How to Train Your Computer
It’s how we share information with co-workers; teach our children how to ride a bike and write a thesis arguing the societal benefit of space exploration.
Linguists refer to our everyday language as "natural language" because it evolved naturally rather than by design. Deliberately created languages, such as those used by computers, are called "artificial languages."
These machine languages enable our computers to process structured data and information; names, addresses, numbers and the like. But imagine the potential of a computer that understands natural language. Armed with those language skills—and an understanding of how we use that language to answer questions—a computer could gain access to all the knowledge stored in our natural language. That goes beyond databases and traditional information sources. Now we’re talking about the unstructured data of emails, social posts, audio and more, things that computers often can’t process, but contain a wealth of valuable information.
That's natural language processing. It's the idea behind machines that can both understand and communicate in the way we speak. It's how Siri® knows to give us directions to Grandma’s house and Amazon's Alexa can play your favorite song. It's how IBM Watson beat humans in Jeopardy and now it's being used in significant, potentially life-altering endeavors such as diagnosing illnesses and recommending treatments.
Imagine the potential of a computer that understands natural language.
At State Street, we’re training machines to understand our clients’ questions, posed in natural language, of course, and respond with meaningful answers. Our goal is to help portfolio managers, chief investment officers, analysts and others wade through a complex field of financial information.
What’s driving inflation in the emerging markets? What are the risks to the euro over the next three months? How will Brexit impact investor confidence globally? Answers to these questions exist, but it’s difficult and time-consuming to find them.
Computers that can understand questions, as well as the insights held in all of human knowledge, could speed financial professionals’ learning process and give them a systematic way of approaching and answering questions. The result is quicker and more efficient decision-making.
But, as smart as computers are, they can’t teach themselves natural language—yet. The first step is training. So how do you train your computer? Think about it in the same way you teach a toddler to talk.
Early questions are as simple as possible with a concrete answer —“What is X? What happens to X if Y?” By repeatedly linking the pattern of words in a question with its answer, the computer learns enough about linguistics and the subject matter to understand a new question and make a good guess at a relevant answer. Some questions like “what role might politics play in stock market performance?” are answered well by recalling excerpts from a recent article, while other questions like “how much has the value of the pound declined this past year?” may require action or calculation. Through trial and error, it builds confidence in its ability to provide an answer based on a certain set of content. Gradually we increase the questions’ complexity. From currencies and bonds to global versus regional economic issues, by giving the computer diverse examples of good questions and answers in a consistent format, it begins to speak to you in the same way you would speak to your economist or financial strategist.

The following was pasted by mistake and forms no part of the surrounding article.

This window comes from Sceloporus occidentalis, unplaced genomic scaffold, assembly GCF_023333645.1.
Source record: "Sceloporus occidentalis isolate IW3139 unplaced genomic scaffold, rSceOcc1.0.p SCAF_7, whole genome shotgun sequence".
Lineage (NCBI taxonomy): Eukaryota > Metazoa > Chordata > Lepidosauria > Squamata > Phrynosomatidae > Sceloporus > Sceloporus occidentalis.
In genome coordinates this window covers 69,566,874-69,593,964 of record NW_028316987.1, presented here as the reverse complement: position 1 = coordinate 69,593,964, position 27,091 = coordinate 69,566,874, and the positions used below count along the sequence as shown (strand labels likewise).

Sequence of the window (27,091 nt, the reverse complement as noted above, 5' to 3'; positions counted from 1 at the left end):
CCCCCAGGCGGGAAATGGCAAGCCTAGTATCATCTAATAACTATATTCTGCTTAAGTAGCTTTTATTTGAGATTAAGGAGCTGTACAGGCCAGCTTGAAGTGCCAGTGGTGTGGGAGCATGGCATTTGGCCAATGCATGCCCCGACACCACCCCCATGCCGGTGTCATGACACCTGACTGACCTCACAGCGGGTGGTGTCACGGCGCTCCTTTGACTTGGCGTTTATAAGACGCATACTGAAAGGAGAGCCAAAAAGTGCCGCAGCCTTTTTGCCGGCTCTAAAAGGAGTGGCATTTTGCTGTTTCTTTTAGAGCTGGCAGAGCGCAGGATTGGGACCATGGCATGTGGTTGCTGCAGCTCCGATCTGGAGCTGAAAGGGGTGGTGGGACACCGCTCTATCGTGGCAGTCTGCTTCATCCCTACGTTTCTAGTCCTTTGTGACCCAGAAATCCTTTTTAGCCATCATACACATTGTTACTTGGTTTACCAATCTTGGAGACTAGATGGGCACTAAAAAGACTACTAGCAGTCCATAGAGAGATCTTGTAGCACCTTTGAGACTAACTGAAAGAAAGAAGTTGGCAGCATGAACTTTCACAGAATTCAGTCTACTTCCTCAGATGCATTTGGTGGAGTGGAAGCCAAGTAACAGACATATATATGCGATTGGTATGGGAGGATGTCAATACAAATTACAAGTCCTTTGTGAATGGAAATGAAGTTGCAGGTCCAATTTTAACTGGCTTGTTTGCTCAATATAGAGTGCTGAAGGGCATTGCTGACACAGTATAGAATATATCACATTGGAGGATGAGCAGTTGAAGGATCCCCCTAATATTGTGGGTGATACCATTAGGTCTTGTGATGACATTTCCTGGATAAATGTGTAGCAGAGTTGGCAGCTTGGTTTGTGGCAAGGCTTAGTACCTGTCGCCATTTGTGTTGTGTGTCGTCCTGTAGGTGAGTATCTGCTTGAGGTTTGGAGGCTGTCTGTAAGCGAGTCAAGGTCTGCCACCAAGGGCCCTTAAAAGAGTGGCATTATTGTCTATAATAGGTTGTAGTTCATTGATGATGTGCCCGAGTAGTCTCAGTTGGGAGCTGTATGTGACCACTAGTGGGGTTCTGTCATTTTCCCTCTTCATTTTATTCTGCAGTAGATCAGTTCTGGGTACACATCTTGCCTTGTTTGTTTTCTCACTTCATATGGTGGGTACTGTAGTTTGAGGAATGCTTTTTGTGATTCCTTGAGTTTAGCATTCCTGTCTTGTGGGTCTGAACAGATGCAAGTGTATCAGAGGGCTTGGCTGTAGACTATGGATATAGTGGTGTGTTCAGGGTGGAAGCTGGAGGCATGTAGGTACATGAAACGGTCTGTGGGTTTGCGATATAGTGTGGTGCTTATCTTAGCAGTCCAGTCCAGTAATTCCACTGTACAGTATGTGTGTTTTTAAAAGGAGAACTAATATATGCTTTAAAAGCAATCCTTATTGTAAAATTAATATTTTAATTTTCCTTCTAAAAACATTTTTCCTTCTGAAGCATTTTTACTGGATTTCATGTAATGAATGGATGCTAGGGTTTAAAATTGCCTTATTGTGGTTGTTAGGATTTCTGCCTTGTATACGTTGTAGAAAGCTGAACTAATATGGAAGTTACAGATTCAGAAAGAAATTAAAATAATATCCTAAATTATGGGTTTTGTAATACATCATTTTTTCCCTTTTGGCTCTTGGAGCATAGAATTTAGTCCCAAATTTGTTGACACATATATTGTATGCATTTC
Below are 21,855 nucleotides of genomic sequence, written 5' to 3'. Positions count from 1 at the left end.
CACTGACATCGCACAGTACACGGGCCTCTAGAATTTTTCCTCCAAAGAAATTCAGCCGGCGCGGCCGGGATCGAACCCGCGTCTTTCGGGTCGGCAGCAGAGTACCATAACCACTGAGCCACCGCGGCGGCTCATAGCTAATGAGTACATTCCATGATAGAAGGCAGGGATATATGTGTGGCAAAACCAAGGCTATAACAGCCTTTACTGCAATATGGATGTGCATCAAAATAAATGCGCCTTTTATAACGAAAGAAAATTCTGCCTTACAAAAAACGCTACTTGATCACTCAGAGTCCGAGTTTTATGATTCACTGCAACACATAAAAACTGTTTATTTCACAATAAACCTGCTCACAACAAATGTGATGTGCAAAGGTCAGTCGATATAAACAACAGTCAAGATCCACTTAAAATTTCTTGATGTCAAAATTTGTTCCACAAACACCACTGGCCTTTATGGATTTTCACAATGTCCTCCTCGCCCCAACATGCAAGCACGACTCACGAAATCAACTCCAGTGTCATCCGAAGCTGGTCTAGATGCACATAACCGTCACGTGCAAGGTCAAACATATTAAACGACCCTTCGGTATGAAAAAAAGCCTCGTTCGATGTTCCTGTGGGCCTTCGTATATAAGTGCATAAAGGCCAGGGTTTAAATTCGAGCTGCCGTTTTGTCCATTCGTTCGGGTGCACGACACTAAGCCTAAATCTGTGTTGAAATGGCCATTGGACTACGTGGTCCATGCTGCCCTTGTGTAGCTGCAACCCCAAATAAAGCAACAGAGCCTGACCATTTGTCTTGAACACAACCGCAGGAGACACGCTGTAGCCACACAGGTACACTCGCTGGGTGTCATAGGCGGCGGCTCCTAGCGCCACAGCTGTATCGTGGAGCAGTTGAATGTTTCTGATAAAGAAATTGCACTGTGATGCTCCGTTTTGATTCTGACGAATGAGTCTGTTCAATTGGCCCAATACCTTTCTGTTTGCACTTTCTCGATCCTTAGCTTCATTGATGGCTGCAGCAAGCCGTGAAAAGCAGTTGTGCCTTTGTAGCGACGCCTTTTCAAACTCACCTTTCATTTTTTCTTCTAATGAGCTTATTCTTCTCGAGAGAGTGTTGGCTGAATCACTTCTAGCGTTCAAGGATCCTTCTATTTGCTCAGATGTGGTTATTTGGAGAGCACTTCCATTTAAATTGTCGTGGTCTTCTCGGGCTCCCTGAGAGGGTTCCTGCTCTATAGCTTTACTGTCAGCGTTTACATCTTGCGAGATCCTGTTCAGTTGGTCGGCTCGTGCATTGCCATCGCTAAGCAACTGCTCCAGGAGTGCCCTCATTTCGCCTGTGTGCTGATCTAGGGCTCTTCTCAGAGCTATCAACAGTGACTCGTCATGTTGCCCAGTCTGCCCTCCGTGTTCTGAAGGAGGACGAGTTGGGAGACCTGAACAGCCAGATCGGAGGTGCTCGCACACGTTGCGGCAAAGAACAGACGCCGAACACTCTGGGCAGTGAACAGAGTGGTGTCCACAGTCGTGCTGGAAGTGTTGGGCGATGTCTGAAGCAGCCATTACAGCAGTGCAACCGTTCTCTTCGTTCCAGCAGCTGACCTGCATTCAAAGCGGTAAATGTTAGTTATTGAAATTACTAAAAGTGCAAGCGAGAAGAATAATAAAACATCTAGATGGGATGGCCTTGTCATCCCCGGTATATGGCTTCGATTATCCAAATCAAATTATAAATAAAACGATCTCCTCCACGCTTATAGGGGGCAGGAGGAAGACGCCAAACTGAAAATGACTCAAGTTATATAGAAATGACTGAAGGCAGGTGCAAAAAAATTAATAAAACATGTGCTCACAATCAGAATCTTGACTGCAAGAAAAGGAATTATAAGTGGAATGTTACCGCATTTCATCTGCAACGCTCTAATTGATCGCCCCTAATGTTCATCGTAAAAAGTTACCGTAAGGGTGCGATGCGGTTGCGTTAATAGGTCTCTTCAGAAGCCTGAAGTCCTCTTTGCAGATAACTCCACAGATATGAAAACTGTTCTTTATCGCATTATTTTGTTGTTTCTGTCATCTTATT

To be fair, training is an ongoing process with plenty of hurdles, as we can never fully explore all of the different questions that could be asked of the system. Just as humans are constantly learning new words and building connections between thoughts, words, actions and information; computers have to be brought up to speed with us. And since financial markets are constantly evolving, what might have been a good answer today might be the wrong answer tomorrow.
Still, our computers could be our avenue to the next big thing in a variety of industries, including financial services. In fact, we found that 49 percent of investment firms expect to be using innovations in AI, such as natural language processing, in the next five years. Meanwhile, 82 percent of customers say their investment provider will need to stay at the forefront of technology in the next five years, so there is still a lot of ground to cover. It’s worth helping computers learn a new, more robust language so we can all move forward together.
As head of Quantextual Research at State Street Global Exchange, Stephen Lawrence blends machine learning and big data with the contextual knowledge of human insight to streamline the investment research process. When not listening to U2, Steve listens to audio books on innovation, economics and the science fiction writings of William Gibson.